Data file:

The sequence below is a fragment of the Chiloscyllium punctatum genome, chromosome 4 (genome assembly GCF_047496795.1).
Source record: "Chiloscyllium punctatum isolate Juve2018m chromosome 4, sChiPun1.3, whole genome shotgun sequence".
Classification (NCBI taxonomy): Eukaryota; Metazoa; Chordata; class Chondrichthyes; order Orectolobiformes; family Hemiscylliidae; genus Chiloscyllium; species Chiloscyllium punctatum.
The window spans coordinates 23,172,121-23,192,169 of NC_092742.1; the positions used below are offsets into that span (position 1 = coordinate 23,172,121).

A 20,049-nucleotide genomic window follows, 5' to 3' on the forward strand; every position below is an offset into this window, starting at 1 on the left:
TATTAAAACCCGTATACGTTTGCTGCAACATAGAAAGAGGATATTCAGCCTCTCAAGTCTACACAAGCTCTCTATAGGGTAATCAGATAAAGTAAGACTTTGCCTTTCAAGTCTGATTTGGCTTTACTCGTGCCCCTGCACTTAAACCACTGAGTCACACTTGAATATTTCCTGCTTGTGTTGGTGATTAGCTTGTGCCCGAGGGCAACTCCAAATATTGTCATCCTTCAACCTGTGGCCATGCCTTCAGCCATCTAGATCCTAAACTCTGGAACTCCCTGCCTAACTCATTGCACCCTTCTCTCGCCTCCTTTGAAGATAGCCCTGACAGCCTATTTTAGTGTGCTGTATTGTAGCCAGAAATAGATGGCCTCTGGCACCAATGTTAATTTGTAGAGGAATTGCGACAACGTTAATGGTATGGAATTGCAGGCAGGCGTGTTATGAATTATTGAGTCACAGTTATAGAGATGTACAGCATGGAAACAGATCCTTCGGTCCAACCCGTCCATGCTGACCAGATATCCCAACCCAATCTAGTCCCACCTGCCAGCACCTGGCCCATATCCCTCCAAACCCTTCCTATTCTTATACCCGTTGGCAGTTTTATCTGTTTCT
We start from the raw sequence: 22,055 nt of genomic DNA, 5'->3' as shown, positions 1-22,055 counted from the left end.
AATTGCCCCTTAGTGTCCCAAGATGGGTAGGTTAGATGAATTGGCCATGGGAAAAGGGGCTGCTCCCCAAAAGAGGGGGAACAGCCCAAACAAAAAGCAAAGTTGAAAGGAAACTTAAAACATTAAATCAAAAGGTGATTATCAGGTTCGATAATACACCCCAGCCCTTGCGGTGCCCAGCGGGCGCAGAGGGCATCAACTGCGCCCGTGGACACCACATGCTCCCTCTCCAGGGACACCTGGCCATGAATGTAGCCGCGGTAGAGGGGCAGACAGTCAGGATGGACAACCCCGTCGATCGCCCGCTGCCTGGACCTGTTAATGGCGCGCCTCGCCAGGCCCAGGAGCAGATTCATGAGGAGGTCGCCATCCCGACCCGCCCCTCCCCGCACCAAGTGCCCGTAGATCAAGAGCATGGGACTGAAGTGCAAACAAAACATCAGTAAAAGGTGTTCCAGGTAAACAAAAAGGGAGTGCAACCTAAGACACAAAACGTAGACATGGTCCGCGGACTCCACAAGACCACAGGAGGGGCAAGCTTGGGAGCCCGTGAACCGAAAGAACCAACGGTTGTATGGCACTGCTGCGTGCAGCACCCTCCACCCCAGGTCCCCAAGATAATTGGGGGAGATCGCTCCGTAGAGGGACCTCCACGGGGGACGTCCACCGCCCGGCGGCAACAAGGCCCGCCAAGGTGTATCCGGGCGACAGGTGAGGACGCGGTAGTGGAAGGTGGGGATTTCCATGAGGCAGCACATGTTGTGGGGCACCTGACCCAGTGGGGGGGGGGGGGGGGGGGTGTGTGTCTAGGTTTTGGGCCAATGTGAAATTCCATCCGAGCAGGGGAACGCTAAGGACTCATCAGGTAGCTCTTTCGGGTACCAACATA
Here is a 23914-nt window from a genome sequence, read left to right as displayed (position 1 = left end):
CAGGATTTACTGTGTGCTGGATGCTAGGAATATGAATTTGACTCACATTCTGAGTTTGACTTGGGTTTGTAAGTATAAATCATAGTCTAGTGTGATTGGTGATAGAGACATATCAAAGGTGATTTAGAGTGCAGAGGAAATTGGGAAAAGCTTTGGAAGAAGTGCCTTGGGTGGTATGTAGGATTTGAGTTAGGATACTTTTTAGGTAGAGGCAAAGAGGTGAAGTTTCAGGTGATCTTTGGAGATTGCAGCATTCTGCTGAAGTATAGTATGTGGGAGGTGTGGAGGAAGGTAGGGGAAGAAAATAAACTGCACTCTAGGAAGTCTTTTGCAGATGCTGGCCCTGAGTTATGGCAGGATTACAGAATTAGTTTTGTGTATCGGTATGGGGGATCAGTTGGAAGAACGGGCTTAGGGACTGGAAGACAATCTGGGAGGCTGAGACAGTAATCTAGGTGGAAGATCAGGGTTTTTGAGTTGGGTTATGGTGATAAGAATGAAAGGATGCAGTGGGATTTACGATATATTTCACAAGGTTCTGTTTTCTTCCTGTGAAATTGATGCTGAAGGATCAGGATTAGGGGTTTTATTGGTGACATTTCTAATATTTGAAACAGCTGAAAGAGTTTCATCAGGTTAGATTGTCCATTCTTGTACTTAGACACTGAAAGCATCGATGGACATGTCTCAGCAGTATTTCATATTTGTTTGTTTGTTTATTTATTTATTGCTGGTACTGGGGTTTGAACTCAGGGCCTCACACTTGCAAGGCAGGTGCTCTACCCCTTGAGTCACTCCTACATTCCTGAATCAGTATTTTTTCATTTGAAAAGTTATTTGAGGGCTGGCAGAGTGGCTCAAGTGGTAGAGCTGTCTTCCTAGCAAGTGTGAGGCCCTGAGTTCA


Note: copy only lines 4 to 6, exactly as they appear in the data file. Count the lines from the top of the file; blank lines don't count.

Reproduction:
The window spans coordinates 23,172,121-23,192,169 of NC_092742.1; the positions used below are offsets into that span (position 1 = coordinate 23,172,121).

A 20,049-nucleotide genomic window follows, 5' to 3' on the forward strand; every position below is an offset into this window, starting at 1 on the left:
TATTAAAACCCGTATACGTTTGCTGCAACATAGAAAGAGGATATTCAGCCTCTCAAGTCTACACAAGCTCTCTATAGGGTAATCAGATAAAGTAAGACTTTGCCTTTCAAGTCTGATTTGGCTTTACTCGTGCCCCTGCACTTAAACCACTGAGTCACACTTGAATATTTCCTGCTTGTGTTGGTGATTAGCTTGTGCCCGAGGGCAACTCCAAATATTGTCATCCTTCAACCTGTGGCCATGCCTTCAGCCATCTAGATCCTAAACTCTGGAACTCCCTGCCTAACTCATTGCACCCTTCTCTCGCCTCCTTTGAAGATAGCCCTGACAGCCTATTTTAGTGTGCTGTATTGTAGCCAGAAATAGATGGCCTCTGGCACCAATGTTAATTTGTAGAGGAATTGCGACAACGTTAATGGTATGGAATTGCAGGCAGGCGTGTTATGAATTATTGAGTCACAGTTATAGAGATGTACAGCATGGAAACAGATCCTTCGGTCCAACCCGTCCATGCTGACCAGATATCCCAACCCAATCTAGTCCCACCTGCCAGCACCTGGCCCATATCCCTCCAAACCCTTCCTATTCTTATACCCGTTGGCAGTTTTATCTGTTTCT